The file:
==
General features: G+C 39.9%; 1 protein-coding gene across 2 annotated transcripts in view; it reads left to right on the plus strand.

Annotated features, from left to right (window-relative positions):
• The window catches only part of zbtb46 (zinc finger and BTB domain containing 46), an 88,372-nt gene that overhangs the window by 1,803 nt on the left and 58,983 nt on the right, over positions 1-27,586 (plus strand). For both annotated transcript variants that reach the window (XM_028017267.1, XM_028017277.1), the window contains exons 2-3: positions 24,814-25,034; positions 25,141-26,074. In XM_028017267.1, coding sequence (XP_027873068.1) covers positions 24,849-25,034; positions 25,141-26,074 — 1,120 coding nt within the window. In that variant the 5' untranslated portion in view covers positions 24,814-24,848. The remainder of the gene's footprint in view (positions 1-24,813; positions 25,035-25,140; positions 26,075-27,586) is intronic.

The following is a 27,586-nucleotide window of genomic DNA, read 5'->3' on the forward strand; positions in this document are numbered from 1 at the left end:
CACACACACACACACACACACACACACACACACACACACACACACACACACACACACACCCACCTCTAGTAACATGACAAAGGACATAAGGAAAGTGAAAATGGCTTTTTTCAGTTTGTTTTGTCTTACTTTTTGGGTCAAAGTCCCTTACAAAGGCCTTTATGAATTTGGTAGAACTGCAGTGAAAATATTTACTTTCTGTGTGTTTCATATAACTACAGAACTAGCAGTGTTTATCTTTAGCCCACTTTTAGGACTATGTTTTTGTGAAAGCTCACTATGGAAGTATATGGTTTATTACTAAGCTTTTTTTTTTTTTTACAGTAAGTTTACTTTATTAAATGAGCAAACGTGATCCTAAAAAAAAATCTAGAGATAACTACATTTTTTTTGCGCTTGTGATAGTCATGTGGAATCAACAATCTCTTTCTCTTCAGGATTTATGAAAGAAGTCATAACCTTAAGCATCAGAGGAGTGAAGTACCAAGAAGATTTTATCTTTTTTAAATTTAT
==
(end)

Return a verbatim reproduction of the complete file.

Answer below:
General features: G+C 39.9%; 1 protein-coding gene across 2 annotated transcripts in view; it reads left to right on the plus strand.

Annotated features, from left to right (window-relative positions):
• The window catches only part of zbtb46 (zinc finger and BTB domain containing 46), an 88,372-nt gene that overhangs the window by 1,803 nt on the left and 58,983 nt on the right, over positions 1-27,586 (plus strand). For both annotated transcript variants that reach the window (XM_028017267.1, XM_028017277.1), the window contains exons 2-3: positions 24,814-25,034; positions 25,141-26,074. In XM_028017267.1, coding sequence (XP_027873068.1) covers positions 24,849-25,034; positions 25,141-26,074 — 1,120 coding nt within the window. In that variant the 5' untranslated portion in view covers positions 24,814-24,848. The remainder of the gene's footprint in view (positions 1-24,813; positions 25,035-25,140; positions 26,075-27,586) is intronic.

The following is a 27,586-nucleotide window of genomic DNA, read 5'->3' on the forward strand; positions in this document are numbered from 1 at the left end:
CACACACACACACACACACACACACACACACACACACACACACACACACACACACACACCCACCTCTAGTAACATGACAAAGGACATAAGGAAAGTGAAAATGGCTTTTTTCAGTTTGTTTTGTCTTACTTTTTGGGTCAAAGTCCCTTACAAAGGCCTTTATGAATTTGGTAGAACTGCAGTGAAAATATTTACTTTCTGTGTGTTTCATATAACTACAGAACTAGCAGTGTTTATCTTTAGCCCACTTTTAGGACTATGTTTTTGTGAAAGCTCACTATGGAAGTATATGGTTTATTACTAAGCTTTTTTTTTTTTTTACAGTAAGTTTACTTTATTAAATGAGCAAACGTGATCCTAAAAAAAAATCTAGAGATAACTACATTTTTTTTGCGCTTGTGATAGTCATGTGGAATCAACAATCTCTTTCTCTTCAGGATTTATGAAAGAAGTCATAACCTTAAGCATCAGAGGAGTGAAGTACCAAGAAGATTTTATCTTTTTTAAATTTAT